Cheap video cameras are available for £30 upwards, sold as security devices. These use a CMOS element for imaging and are cheaper than the CCD used in camcorders, although the quality is not as good. You also need a video monitor or TV to see the picture, plus a video recorder to tape the results.
I bought a Micromart black and white video camera for £29.99 from Maplin. Others are available from DIY shops such as Homebase. This has a resolution of 386 x 256 pixels, and an array of six infra-red LEDs. The camera can detect infra red, leading to some strange effects (it can see through the grille on my loudspeakers), but I disabled the LEDs by cutting the appropriate track.
The lens used is a cheap plastic element. I removed this and use my SLR lenses instead, as in the picture below.
This is a 600mm focal length mirror lens. It's handy for this job as it has a tripod bracket as on the barrel. Normally such a lens gives a magnification of about 12x (standard lenses are 50mm), but that's with 36x24mm negatives. The camera element is 1/4" diagonal - a little maths shows that we now get a magnification of about 80. This is more than enough to fill the screen when looking at the Moon. I've also used it to film little birds a hundred yards away in the field across the road from my house.
The adaptor was made from a film canister mounted in a hole cut in a lens cap. The lens cap was bought at a local camera shop - Pentax K type in this case. The film canister needs to be attached so that the camera is the correct distance from the back of the lens, otherwise you won't be able to focus properly. The IR LEDs had to be disabled for this as otherwise they would light up the back of the lens and you would see little else.
For my next trick, I attached the camera to my telescope. A second film canister was used for an adaptor. This turned out very well - it is exactly the right diameter to fit in the eyepiece mount, while the top could be jammed into a recess in the front of the camera. I couldn't glue it on, however, as that would stop me getting at the screws which attach the front of the camera.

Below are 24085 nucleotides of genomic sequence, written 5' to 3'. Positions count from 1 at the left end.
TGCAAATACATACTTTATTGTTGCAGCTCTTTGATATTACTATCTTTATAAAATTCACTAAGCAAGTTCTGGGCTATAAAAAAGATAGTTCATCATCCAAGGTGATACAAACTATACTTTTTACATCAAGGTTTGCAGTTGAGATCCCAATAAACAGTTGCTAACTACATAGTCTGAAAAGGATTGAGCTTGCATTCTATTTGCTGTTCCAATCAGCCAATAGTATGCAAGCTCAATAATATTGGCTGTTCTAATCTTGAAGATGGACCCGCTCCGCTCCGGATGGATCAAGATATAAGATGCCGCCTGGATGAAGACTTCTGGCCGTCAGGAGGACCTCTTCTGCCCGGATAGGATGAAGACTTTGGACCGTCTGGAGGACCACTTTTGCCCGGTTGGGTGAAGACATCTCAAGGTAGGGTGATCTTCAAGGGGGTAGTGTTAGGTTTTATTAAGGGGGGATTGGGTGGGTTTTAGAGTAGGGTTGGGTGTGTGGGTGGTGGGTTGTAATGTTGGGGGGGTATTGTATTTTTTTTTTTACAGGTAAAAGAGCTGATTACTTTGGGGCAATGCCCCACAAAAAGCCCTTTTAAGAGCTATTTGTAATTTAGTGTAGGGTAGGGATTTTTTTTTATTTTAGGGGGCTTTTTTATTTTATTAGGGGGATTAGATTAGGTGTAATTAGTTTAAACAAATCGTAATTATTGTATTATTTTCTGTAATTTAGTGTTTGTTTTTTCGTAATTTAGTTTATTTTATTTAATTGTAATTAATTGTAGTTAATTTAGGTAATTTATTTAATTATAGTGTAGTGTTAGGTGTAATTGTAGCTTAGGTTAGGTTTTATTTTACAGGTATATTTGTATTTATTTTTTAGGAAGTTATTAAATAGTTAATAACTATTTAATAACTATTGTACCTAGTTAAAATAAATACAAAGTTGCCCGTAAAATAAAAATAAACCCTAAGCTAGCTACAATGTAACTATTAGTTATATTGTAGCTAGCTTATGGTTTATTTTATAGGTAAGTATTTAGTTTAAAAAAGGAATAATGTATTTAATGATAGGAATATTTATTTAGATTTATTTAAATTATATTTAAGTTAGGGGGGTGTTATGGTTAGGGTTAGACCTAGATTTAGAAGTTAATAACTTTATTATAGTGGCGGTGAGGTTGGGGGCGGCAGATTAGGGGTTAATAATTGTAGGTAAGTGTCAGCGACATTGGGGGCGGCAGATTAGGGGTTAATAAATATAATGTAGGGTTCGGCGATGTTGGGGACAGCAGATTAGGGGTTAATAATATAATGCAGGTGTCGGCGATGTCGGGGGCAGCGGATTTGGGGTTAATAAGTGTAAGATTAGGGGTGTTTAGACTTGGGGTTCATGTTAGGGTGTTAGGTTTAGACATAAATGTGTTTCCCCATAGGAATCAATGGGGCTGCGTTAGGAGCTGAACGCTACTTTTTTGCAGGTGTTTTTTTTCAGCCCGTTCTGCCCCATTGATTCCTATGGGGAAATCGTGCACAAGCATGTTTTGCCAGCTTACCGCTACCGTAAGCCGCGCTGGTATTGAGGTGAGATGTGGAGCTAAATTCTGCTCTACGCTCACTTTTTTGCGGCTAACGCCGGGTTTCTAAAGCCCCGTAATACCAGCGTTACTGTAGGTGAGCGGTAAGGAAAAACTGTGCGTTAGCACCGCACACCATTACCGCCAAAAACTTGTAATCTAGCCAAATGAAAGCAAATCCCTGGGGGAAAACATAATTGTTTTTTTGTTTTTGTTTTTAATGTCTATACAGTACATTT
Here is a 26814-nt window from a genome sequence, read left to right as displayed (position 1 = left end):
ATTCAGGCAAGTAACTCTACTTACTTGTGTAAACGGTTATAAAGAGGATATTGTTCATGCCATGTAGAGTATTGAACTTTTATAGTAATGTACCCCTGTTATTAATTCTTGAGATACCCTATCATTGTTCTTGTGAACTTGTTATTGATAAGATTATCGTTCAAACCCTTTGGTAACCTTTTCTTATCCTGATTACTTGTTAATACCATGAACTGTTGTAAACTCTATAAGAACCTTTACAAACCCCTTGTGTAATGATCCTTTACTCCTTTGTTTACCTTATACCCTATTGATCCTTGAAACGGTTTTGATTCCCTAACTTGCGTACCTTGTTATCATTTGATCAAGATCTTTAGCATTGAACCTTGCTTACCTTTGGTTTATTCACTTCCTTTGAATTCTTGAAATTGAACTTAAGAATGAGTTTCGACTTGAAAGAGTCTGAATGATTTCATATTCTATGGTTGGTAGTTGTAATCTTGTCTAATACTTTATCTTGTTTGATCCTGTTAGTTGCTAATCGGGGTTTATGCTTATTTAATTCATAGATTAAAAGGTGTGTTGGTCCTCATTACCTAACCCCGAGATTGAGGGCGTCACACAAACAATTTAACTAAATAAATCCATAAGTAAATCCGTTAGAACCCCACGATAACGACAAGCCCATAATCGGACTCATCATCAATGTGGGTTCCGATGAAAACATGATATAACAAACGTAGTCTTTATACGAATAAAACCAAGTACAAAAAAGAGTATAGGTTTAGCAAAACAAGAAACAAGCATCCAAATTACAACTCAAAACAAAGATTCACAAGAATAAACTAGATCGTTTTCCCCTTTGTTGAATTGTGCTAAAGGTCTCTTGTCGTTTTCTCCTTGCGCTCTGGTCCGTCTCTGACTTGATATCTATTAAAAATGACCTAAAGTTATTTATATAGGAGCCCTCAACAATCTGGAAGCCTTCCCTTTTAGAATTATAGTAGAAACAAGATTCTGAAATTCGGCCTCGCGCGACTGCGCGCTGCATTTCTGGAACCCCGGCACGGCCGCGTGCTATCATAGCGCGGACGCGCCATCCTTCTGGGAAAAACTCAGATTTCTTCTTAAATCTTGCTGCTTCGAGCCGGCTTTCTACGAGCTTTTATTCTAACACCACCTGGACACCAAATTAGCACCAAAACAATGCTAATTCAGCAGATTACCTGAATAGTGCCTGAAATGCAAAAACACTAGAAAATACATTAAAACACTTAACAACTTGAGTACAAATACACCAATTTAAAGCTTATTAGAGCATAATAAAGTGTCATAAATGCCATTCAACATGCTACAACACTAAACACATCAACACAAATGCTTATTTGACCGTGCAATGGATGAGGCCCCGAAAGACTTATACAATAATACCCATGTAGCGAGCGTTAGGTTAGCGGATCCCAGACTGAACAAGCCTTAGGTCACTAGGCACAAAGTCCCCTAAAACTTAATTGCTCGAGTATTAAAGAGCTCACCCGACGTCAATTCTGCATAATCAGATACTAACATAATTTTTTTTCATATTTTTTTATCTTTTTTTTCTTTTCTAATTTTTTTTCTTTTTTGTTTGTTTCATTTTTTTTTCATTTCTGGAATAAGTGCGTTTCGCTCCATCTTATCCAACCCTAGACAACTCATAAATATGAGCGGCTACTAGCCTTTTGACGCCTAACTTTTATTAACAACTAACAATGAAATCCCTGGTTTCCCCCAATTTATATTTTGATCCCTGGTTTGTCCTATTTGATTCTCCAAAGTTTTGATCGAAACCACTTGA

The magnification with this arrangement is about 140. A Barlow lens can be fitted in between the telescope and the camera - a 2x Barlow doubles the magnification.
This set-up gives excellent results looking at the craters of the Moon. I can also watch paraglider pilots flying at a hill 5 miles from my house. It is possible to see the rings of Saturn and Jupiter and its four major moons. Unfortunately, the automatic exposure makes the planets so bright relative to the dark sky that little detail can be seen. It might pay to try looking at the planets when the sky is still light. A better solution would be to buy a camera with manual override on the exposure, but that would cost a lot more than £30.
The next part of my cunning plan was to scan in the video tape of my experiments. About 50 individual frames were saved to disc then spliced together in Adobe Photoshop. The results were a bit variable - first I combined the images into strips which came out OK, but the brightness changed from one strip to the next so bands were visible when I combined them. The part on the right came out OK - click on it for a bigger version. Select one of the links below to see the whole picture -
My camera is no more. I broke some of the tiny wires on the sensor while trying to remove dust. Other sensors I've seen since have a clear window over for protection from this kind of damage.
I now have a new camera using a low-light CCD sensor, shown below. It's installed in a proper plastic box, and also has a CPU fan for cooling. Unfortunately I can only use the fan when the camera is connected by a short cable otherwise the motor generates electrical noise which distorts the picture.
I've also been experimenting with infra red pictures - click here for more details.
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